Failing That… by Damon L. Wakes
I first met Damon L. Wakes over on Goodreads. I was looking for books to review, back when I first started blogging and had delusions of grandeur that I’d be able to review books somewhat regularly. He approached me about reviewing his collection of flash fiction stories, OCR is Not the Only Font, but also recommended to me an indie book by a completely different author, Goldilocks by Anna Rose. I ended up reading both and liking both quite a bit. I think OCR is Not the Only Font is the first book I ever reviewed on this blog.
Damon is, in my mind, a king of short fiction. He’s participated in several Flash Fiction Months–where the goal is to write a flash fiction story every day for a month–and has taken those stories and put them into collections that he then gives away for free.
Damon’s most recent project, Ten Little Astronauts, is a sci-fi novella inspired by Agatha’s Christie’s And Then There Were None. The novella has been accepted by the crowdfunding publisher, Unbound, and is in the process of raising funds. To celebrate the novella and hopefully help raise some awareness of it (because I’d like to read it), here’s a cool sci fi short story Damon wrote for Flash Fiction Month 2015.
by Damon L. Wakes
“Greetings.” The computer’s voice synthesiser was almost unrecognisable: the centuries had not been kind to it. “This encounter is unexpected. What manner of machine are you?”
Provost Hurquark examined the wall of algae-crusted metal, trying to spot the camera. “I am not a machine,” he answered. “I am a human being. I come from Earth.”
“We remember Earth.”
That “we” didn’t give Hurquark much confidence in the integrity of the computer’s neural network. Then again, finding it in any kind of working condition was nothing short of a miracle.
“We remember humanity,” it continued. “You are inorganic. Mechanical. Not human.”
“This is what humanity has become.” Still not sure how the computer was observing him, he held up a synthetic hand for it to see. “When the flesh fails, we replace it. Do you understand?”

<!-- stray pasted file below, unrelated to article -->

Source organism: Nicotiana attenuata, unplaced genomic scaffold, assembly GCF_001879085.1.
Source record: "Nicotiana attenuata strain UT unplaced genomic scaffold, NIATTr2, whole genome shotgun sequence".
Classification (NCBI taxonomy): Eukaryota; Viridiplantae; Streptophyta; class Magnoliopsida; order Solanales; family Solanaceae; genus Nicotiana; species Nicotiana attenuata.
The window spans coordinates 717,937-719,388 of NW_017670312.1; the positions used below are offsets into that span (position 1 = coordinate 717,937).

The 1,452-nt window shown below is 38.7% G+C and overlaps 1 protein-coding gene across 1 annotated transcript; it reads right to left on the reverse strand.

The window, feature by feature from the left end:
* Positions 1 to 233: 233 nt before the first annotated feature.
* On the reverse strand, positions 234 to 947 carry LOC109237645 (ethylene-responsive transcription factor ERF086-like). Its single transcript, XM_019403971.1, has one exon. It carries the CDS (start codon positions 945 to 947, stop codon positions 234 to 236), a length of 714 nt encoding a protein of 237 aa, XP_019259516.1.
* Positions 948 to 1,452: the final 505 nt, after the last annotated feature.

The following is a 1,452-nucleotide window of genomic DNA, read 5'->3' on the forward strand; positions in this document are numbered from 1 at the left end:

There was a pause. An acid wind blew across the plain.
“Yes. We understand.”
“Good. And do you know why you were built here?”
“Our purpose is to oversee the restoration and recolonisation of planet Earth. Failing that, our purpose is to maintain a colony of living humans on this outpost. Failing that, our purpose is to preserve the knowledge and memory of humankind. We regret that the first two of these has proven impossible with the resources we were provided.”
Hurquark looked around at the desolate landscape. He had visited other outposts in far more hospitable climates and found nothing but rust and bone.
“You should be proud to have accomplished the third,” he said. “You were sent here in a primitive time. No other computer from your age has remained in operation for this long. Had humanity not succeeded in maintaining its foothold on Earth, your survival would have been a testament to our species.”
“We are grateful. This eases our grief over the fate of the colonists.”
Provost Hurquark approached the vast side of the computer. “Though humankind is no longer in danger, you are now of archaeological value. We will send you a team of historical technicians to provide any parts you need, any repairs you require.”
“We are grateful for this too, but it is not necessary.”
Hurquark brushed aside a mat of lichen and found an exhaust grate.
“Our third purpose has proven possible with the resources we were provided.”
Behind the grate, a human larynx twitched and strained.
“When the machine fails, we replace it.”
For tons more fantastic flash fiction stories, be sure to check out Damon L. Wake’s website. And be sure to check out Ten Little Astronauts on Unbound. If it’s a story you think you’d like to read, please consider giving it your support!